Financial perspective, see now Multinannual Financial Framework

(Photo: European Commission)

The EU decides a 'financial perspective' that sets limits on EU spending for different categories of expenditure. The financial perspective is renamed the "Multiannual Financial Framework" in the Lisbon Treaty Art. 312 TFEU.

The adoption is part of the budget procedure. It takes place before the estimates of the institutions’ expenditures and the Commission’s setting up of the preliminary draft budget. The annual budget must respect the adopted framework.

The adoption of the financial perspective is regulated by the Lisbon Treaty by unanimity. It can later be altered to qualified majority - but this decision requires unanimity according to the special passerelle clause in Art. 312.2 TFEU.

The European Parliament must give its consent, by absolute majority of its members.

Before the Lisbon Treaty the multiannual financial perspective was regulated by an inter-institutional agreement between the Commission, Council and Parliament.



The new Multiannual Financial Framework  cover  the period 2014-20. The European Parliament had difficulties in its calls for more EU funds to be approved. The EP then reived in return a promise of a midt term review.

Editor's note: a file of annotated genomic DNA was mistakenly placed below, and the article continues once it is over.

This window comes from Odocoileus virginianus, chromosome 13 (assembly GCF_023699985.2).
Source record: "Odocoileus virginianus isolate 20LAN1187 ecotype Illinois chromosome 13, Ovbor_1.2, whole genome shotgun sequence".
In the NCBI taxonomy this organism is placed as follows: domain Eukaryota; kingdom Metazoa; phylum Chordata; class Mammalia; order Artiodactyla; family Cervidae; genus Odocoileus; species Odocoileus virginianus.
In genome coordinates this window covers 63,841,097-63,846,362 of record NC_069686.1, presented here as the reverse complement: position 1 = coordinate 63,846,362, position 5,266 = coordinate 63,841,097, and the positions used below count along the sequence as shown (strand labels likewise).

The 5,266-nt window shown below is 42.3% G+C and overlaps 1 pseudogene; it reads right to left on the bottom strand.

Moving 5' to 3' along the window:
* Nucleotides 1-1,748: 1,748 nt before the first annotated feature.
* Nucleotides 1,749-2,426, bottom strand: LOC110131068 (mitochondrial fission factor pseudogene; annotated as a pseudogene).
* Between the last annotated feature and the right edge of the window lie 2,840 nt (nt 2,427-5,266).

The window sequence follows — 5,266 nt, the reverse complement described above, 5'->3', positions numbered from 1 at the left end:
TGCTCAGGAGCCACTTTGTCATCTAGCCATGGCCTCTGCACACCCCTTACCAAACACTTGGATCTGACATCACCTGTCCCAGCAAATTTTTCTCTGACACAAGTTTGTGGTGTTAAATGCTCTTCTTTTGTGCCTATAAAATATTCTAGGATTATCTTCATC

A single member state can block an increase in overall spending by the EU until the requirement for unanimity may be changed - by unanimity.

The EU summit in Copenhagen in December 2002 decided a financial perspective which included the costs for enlargement of the EU. The figures were then included in the accession treaties.

This meant that the European Parliament was side-lined from influencing the expenditures. The Parliament first reacted by threatening to delay the enlargement process, but finally gave its assent and won a higher amount.

In 2006 a new conflict about the economical guidelines for 2007-2013 occurred between the Council and the European Parliament. The Parliament first insisted on the result from the summit in December 2005. A compromise, which included more money to the new member states, was reached under the Austrian presidency.